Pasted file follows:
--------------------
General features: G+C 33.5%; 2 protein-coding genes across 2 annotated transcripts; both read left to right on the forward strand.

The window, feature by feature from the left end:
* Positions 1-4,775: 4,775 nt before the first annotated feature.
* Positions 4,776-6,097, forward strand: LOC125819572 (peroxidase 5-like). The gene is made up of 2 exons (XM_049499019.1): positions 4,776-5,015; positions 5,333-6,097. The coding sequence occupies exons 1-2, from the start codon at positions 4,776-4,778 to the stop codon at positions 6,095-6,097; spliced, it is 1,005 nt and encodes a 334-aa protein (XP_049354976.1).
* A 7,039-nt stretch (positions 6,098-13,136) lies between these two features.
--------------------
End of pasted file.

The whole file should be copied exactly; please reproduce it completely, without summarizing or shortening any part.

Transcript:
General features: G+C 33.5%; 2 protein-coding genes across 2 annotated transcripts; both read left to right on the forward strand.

The window, feature by feature from the left end:
* Positions 1-4,775: 4,775 nt before the first annotated feature.
* Positions 4,776-6,097, forward strand: LOC125819572 (peroxidase 5-like). The gene is made up of 2 exons (XM_049499019.1): positions 4,776-5,015; positions 5,333-6,097. The coding sequence occupies exons 1-2, from the start codon at positions 4,776-4,778 to the stop codon at positions 6,095-6,097; spliced, it is 1,005 nt and encodes a 334-aa protein (XP_049354976.1).
* A 7,039-nt stretch (positions 6,098-13,136) lies between these two features.